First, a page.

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2010 Subaru Outback Performance

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On Performance

The 2010 Subaru Outback loses its high-performance engine, but the Japanese automaker’s latest wagon benefits from a new CVT that gives it class-leading fuel economy.

The Outback Subaru is available in three distinct trim levels, but only two engine options can be had. Autoblog states that “the base engine is the 2.5i, an SOHC four-cylinder powerplant with 170 hp and 170 lb-ft of torque.” The base four-cylinder is, like all Subaru engines, a horizontally opposed unit that sits low in the engine bay, allowing for a low center of gravity. Stepping up to the high-output engine, Car and Driver says drivers will be treated to “the 3.6-liter flat-six from the Tribeca that makes 256 hp and 247 lb-ft of torque.” Although the power differential between the two is substantial, reviews surveyed by TheCarConnection.com show that both engines are capable of moving the Outback Subaru’s lightweight frame with ease. With the 2.5-liter, Autoblog reviewers report that “the car doesn’t hesitate to find the power band necessary to do what your right foot is instructing, even uphill.” With the 2010 Subaru Outback’s available 3.6-liter six-cylinder, Road & Track is pleasantly surprised to find that the engine “makes more than ample power to move the 3600-lb. Outback, and the delivery of said power is smooth at all times.”

The 2010 Subaru Outback gets a bump in both capability and fuel economy, though many will miss last year's perky turbocharged model.

The second half of the Outback Subaru’s powertrain equation, the transmission, comes in several flavors. According to Autoblog, the “2.5i can be mated to the six-speed manual and the Lineartronic CVT, while the 3.6 makes do with the five-speed auto.” Unlike most CVTs, which are panned in reviews, the 2010 Subaru Outback’s chain-driven unit scores rather well, and some reviewers even prefer it to the manual. Motor Trend reports that the 2010 Subaru Outback’s CVT gets “six ‘virtual’ gears” that can be selected with the standard paddle shifters, and “as always, each engine/trans pairing puts power to the road via its own unique iteration of Subaru’s full-time Symmetrical All-Wheel Drive system.” Kelley Blue Book loves that the CVT offers the wonderful combination of “providing the best acceleration and fuel economy mix” on the 2.5i, while Road & Track feels that the 3.6-liter’s “automatic operates serenely, too.”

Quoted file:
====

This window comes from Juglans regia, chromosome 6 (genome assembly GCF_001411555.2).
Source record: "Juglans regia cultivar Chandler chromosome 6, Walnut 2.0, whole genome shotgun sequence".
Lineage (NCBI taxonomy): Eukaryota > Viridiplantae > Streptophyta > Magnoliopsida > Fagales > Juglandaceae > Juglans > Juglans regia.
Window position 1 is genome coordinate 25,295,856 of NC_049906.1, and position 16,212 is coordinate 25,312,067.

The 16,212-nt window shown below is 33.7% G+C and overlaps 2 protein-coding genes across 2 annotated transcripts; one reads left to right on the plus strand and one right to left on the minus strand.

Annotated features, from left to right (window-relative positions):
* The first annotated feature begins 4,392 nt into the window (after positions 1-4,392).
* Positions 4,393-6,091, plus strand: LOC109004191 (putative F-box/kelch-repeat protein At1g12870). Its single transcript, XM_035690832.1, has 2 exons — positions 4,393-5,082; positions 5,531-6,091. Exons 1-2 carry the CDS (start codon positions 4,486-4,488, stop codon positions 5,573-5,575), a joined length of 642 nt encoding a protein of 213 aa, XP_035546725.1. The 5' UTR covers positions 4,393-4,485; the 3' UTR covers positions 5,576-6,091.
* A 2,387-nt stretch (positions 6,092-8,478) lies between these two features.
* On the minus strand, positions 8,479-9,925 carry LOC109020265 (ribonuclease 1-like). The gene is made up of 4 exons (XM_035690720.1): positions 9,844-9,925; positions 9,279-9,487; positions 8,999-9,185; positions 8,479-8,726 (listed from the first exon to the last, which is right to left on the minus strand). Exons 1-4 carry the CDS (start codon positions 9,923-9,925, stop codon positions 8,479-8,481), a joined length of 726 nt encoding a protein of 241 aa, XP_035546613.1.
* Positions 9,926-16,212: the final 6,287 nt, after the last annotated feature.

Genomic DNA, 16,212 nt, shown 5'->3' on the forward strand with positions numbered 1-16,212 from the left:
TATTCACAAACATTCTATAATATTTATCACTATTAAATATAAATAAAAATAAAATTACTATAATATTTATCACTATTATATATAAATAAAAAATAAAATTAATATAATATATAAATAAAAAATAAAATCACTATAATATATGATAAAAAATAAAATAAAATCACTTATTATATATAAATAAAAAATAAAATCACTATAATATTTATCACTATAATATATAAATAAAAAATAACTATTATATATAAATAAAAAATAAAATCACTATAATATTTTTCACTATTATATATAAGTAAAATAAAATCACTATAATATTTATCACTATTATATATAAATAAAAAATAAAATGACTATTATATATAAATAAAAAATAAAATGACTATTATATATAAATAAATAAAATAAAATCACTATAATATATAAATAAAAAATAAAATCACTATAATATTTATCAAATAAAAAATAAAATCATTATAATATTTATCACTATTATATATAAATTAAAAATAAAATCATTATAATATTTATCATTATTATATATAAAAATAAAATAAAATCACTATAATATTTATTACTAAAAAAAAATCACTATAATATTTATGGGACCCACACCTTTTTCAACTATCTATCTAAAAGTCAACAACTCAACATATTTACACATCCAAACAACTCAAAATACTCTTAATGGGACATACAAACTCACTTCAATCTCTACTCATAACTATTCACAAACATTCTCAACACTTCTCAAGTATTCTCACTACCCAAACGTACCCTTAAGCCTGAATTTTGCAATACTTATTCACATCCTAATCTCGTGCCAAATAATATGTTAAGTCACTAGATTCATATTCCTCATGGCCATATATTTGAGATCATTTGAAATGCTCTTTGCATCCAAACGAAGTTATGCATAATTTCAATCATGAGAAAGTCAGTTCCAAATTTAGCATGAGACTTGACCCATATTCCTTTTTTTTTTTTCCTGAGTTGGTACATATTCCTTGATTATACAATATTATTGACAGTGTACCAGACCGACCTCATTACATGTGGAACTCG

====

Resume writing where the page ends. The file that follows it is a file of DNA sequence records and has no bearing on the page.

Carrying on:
As several reviewers mention, the 2010 Subaru Outback returns exceptional fuel economy for its class. According to the official EPA estimates, the 2.5-liter/manual combination returns 19 mpg city and 27 mpg on the highway, while the CVT gets an exemplary 22/29 rating. The 3.6-liter engine is hit with an understandable drop in efficiency and clocks in with an EPA rating of 18 mpg city and 25 mpg on the highway.

Despite its growth in height and width, the 2010 Subaru Outback still handles remarkably well, particularly off-road. Many reviewers appreciate the suspension, which strikes a nice balance between comfort and handling. Autoblog reviewers “found the ride and refinement well sorted,” while Car and Driver deems the ride “supple” and “more refined” than before. On-road steering feel isn’t spectacular, however, as Automobile Magazine notes “a bit too much gain as one moves off center, resulting in the need for small steering corrections.”

If you really want to experience the Outback Subaru in its element, take it off road; that's where Car and Driver says the “Outback came alive,” and the wagon handles with “little to no head toss, great wheel control…and a very stiff structure that betrayed no creaking or groaning.” Road & Track reviewers have a similar experience, raving the Outback Subaru’s electronic control systems work so well that the “Outback is able to climb up loose, slippery off-road hills like a mountain goat—even better than some body-on-frame SUVs.”

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